The Labor Shortage Will (Eventually) Be Good for Employees and Businesses, Here’s Why

The Labor Shortage Will (Eventually) Be Good for Employees and Businesses
The shortage of workers and skill gap creates an opportunity for better working conditions and pay as work conditions evolve.
  • The data suggests that in the U.S., economic activity has mostly returned to normal. Despite this, a labor shortage exists, and businesses are feeling it.  
  • The pandemic gave workers a taste of remote and hybrid work. This experience provided a more flexible work-life and increased productivity. 
  • The shortage of workers and skill gap creates an opportunity for better working conditions and pay as work conditions evolve. 

At the beginning of the COVID-19 pandemic, labor shortages were expected. After all, with the world in quarantine, most workplaces needed to close for the sake of public health. Yet, despite many aspects of society returning to normalcy through the loosening of pandemic-related restrictions, a chronic labor shortage remains.  

The data suggests that in the U.S., economic activity has mostly returned to normal — even with continual concerns about the virus. Considering this, what are we to make of this labor shortage? Most importantly, what effect has this shortage had on small businesses? 

What’s Causing the Labor Shortage? 

A prominent assumption is that the current labor shortage results from the pandemic assistance program, which gave those collecting unemployment an extra $600 a week from April to July 2020 and an additional $300 a week from January to September 2021. It also streamlined the criteria for leaving a job and claiming unemployment.  

In the above cases, critics argued that many workers were earning the same amount or higher income from government assistance than they were at their previous jobs.  

During what some called the worst-ever global public health crisis, some states went so far as to terminate federal unemployment assistance early. They claimed the extra unemployment funds removed the incentive for people to work.  

 “This labor shortage is being created in large part by the supplemental unemployment payments that the federal government provides claimants on top of their state unemployment benefits,” South Carolina Governor Henry McMaster said assuredly, as he unnecessarily cut off a federal lifeline to thousands of unemployed taxpayers, some who were struggling to recover from the debilitating virus – or reeling with grief after losing family members.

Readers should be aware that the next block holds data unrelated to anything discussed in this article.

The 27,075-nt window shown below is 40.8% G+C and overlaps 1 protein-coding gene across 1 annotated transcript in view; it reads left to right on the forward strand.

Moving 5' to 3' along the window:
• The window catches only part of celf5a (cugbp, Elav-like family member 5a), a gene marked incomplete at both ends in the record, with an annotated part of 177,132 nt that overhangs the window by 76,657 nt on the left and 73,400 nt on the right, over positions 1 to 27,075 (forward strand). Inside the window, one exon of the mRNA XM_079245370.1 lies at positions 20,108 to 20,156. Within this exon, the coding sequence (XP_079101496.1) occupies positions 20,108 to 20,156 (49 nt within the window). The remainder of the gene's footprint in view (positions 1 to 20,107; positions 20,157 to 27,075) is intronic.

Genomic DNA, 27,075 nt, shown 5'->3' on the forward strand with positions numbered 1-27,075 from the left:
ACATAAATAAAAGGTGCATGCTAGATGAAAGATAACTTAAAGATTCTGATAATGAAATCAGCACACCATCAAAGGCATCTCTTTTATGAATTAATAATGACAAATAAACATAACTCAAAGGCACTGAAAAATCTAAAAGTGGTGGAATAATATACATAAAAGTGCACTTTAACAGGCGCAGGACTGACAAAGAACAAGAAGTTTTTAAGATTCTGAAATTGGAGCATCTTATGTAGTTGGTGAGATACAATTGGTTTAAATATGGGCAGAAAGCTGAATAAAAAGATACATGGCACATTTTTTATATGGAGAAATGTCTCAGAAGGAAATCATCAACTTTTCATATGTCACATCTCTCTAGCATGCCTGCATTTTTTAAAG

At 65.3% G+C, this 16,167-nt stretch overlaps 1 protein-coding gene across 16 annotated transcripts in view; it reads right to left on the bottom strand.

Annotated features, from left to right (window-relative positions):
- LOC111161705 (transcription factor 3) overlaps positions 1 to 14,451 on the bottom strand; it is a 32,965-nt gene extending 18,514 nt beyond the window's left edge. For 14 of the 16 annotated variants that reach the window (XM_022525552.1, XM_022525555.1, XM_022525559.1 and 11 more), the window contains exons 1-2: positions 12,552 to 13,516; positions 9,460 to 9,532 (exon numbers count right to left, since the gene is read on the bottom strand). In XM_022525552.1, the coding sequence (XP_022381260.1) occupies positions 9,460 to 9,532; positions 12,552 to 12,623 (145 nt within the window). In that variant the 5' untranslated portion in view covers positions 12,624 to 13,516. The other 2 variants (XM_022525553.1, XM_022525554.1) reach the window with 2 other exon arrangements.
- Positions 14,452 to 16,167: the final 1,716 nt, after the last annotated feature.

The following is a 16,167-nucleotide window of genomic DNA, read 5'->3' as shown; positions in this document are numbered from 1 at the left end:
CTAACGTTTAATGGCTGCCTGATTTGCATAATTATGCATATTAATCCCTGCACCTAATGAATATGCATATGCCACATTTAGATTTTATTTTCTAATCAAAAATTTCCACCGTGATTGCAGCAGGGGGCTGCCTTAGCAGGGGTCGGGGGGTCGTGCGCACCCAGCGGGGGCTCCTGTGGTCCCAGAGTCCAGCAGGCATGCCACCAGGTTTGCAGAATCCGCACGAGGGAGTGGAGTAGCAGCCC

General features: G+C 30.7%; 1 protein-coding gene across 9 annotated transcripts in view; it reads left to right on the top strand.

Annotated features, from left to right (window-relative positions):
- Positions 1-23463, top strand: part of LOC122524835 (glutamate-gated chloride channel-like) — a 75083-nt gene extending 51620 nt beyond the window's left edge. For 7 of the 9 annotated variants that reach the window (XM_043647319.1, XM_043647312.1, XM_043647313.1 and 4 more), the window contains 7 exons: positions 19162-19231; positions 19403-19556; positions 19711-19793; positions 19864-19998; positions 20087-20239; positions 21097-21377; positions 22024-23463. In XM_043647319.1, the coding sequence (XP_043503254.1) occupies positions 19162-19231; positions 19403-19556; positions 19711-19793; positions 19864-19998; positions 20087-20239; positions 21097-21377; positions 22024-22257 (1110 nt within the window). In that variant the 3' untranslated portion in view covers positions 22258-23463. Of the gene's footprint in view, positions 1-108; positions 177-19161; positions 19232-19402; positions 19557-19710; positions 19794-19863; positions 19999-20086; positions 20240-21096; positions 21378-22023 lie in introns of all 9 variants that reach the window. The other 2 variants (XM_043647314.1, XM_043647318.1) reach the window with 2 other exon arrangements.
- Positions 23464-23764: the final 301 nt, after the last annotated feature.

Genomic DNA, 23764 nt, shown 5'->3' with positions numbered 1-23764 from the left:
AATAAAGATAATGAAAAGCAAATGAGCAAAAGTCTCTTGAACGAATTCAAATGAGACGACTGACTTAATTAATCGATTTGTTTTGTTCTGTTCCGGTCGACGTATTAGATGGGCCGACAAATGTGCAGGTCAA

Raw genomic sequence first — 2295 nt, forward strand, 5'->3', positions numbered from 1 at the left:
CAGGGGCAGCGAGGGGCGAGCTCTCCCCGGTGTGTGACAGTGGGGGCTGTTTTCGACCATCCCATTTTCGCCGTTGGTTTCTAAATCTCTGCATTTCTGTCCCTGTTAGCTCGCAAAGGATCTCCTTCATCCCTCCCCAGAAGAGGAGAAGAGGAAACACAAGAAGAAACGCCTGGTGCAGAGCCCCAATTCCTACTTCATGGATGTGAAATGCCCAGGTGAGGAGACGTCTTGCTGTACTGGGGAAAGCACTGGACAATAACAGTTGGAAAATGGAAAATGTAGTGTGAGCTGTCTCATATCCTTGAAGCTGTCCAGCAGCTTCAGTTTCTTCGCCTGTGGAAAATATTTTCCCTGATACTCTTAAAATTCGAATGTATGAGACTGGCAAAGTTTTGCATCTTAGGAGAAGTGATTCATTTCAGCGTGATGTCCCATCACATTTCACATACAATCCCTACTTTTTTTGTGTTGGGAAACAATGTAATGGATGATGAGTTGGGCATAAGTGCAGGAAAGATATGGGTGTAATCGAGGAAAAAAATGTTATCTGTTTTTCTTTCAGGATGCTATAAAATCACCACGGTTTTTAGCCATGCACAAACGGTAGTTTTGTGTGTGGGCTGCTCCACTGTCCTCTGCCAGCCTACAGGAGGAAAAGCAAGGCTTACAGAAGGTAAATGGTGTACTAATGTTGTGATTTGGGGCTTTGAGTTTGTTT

“What was intended to be a short-term financial assistance for the vulnerable and displaced during the height of the pandemic has turned into a dangerous federal entitlement, incentivizing and paying workers to stay at home rather than encouraging them to return to the workplace,” McMaster proclaimed to the vulnerable citizens of this state that has continually been a hotspot for COVID cases. 

Ending federal unemployment assistance fails 

Notwithstanding these incentives, there is not a single explanation for the labor shortage. On the one hand, over half of those who are unemployed have reported experiencing mental health and identity-related issues due to being unemployed. On the other hand, the pandemic assistance program ended nationwide in September.  

According to the U.S. Census Bureau, those receiving unemployment benefits did not hastily search for jobs. Indeed, job search rates have been somewhat stagnant throughout the pandemic. This indicates that there is some other disincentive that is stronger, that is deterring people from returning to work.  

But what is it? 

A taste of the future of work 

The pandemic gave the general population a taste of what only a few experienced before the pandemic. Namely, remote and hybrid work arrangements rather than the traditional 8-hour workday.  

While no single factor can be the sole reason for the current labor shortage, it seems that a significant factor among many is the general public’s newfound desire for better working conditions.  

This renewed desire principally derives from the pause COVID gave many workers during lockdown to reflect on the current work environment. Additionally, many non-essential workers were exposed to remote and hybrid work and workspaces for the first time. Many workers enjoyed not making the commute to work – and the flexibility remote work afforded them. 

There is ample data to support this hypothesis.  

The Pew Research Center reports that 66 percent of workers have “seriously considered” changing their line of work. Most jobs associated with high unemployment rates have been low-wage jobs, so this should not be surprising. These are the jobs with the worst reported workplace conditions. Researchers have claimed that most people are not happy with their jobs. While they felt secure in their jobs, many workers struggled to find purpose and fulfillment in their work.  

Remote, hybrid, and flexible work show promise 

By contrast, remote and hybrid workers report that their well-being markedly improved due to their new work modalities. Along with these improvements, research shows that hybrid and remote work can be equally or more productive than traditional work settings.  

In fact, the Wall Street Journal recently reported that many who have switched to remote work have drastically increased their income by working two full-time jobs from home. And given that the number of people voluntarily leaving their jobs to pursue higher-paying and more flexible work are at record highs, it is safe to say the more agreeable nature of remote and hybrid work options is a substantial factor in causing the current labor shortage.